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Clin Mol Allergy. 2005 Jan 21;3(1):2.

Asthma is a risk factor for acute chest syndrome and cerebral vascular accidents in children with sickle cell disease.

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1
Department of Pediatrics, Children's Research Institute, Medical College of Wisconsin, Milwaukee, Wisconsin, USA. mzach@mcw.edu.

Abstract

BACKGROUND:

Asthma and sickle cell disease are common conditions that both may result in pulmonary complications. We hypothesized that children with sickle cell disease with concomitant asthma have an increased incidence of vaso-occlusive crises that are complicated by episodes of acute chest syndrome.

METHODS:

A 5-year retrospective chart analysis was performed investigating 48 children ages 3-18 years with asthma and sickle cell disease and 48 children with sickle cell disease alone. Children were matched for age, gender, and type of sickle cell defect. Hospital admissions were recorded for acute chest syndrome, cerebral vascular accident, vaso-occlusive pain crises, and blood transfusions (total, exchange and chronic). Mann-Whitney test and Chi square analysis were used to assess differences between the groups.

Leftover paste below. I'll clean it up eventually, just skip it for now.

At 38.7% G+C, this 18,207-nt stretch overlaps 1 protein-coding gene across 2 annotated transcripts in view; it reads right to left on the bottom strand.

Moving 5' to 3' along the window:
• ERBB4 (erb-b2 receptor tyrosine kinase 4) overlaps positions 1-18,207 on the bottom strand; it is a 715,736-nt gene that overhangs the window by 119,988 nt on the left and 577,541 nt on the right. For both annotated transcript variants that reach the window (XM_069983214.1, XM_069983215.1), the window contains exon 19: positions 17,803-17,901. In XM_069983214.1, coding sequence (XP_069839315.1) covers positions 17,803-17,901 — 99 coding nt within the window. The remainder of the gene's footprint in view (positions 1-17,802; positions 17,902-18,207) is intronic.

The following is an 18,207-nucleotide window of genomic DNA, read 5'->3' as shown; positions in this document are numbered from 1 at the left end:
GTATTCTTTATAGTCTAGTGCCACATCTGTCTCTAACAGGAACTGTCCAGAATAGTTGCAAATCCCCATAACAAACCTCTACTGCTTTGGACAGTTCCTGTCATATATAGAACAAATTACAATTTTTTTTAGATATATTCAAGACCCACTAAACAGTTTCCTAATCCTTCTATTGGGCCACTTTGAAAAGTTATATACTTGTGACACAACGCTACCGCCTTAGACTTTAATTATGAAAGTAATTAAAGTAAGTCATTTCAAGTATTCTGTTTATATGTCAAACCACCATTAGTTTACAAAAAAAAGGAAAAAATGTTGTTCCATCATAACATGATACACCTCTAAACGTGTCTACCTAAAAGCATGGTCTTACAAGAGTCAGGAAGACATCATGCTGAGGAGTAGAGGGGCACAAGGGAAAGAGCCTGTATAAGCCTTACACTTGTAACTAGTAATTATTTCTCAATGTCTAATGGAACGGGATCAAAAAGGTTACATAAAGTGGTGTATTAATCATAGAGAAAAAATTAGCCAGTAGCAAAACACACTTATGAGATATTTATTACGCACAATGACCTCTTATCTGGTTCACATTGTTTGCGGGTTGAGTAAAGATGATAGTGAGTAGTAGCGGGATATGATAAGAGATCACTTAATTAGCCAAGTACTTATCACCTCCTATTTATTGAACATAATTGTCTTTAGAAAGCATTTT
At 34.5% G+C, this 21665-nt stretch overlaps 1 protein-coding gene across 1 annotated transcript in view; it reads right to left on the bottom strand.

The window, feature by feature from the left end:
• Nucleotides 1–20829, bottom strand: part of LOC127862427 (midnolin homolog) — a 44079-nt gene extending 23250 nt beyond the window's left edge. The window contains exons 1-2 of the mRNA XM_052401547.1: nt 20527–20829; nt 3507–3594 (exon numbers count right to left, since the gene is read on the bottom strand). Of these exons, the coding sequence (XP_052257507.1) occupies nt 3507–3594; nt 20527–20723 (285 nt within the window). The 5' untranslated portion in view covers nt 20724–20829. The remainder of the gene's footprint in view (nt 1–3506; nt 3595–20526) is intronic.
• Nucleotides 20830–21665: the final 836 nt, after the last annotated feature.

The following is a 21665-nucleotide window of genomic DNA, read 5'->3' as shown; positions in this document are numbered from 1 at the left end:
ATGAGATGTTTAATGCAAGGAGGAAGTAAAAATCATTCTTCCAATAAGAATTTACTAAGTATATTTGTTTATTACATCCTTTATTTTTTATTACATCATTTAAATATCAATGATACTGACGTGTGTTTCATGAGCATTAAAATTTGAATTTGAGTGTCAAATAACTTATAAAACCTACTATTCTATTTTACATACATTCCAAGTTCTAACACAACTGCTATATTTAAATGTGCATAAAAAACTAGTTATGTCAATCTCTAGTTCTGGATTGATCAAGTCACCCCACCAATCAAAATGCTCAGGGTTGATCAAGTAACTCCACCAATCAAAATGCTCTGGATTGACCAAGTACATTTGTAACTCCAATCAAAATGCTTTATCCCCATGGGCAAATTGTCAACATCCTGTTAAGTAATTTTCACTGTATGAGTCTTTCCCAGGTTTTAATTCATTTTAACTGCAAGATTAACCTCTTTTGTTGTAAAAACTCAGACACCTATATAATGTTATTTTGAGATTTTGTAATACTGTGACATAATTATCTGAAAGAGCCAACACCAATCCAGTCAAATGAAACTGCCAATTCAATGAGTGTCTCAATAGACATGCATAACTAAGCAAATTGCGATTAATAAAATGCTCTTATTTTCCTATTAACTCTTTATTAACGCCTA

RESULTS:

Children with sickle cell disease and asthma had significantly more episodes of acute chest syndrome (p = 0.03) and cerebral vascular accidents (p = 0.05) compared to children with sickle cell disease without asthma. As expected, these children received more total blood transfusions (p = 0.01) and chronic transfusions (p = 0.04). Admissions for vasoocclusive pain crises and exchange transfusions were not statistically different between cases and controls. SS disease is more severe than SC disease.

CONCLUSIONS:

Children with concomitant asthma and sickle cell disease have increased episodes of acute chest syndrome, cerebral vascular accidents and the need for blood transfusions. Whether aggressive asthma therapy can reduce these complications in this subset of children is unknown and requires further studies.

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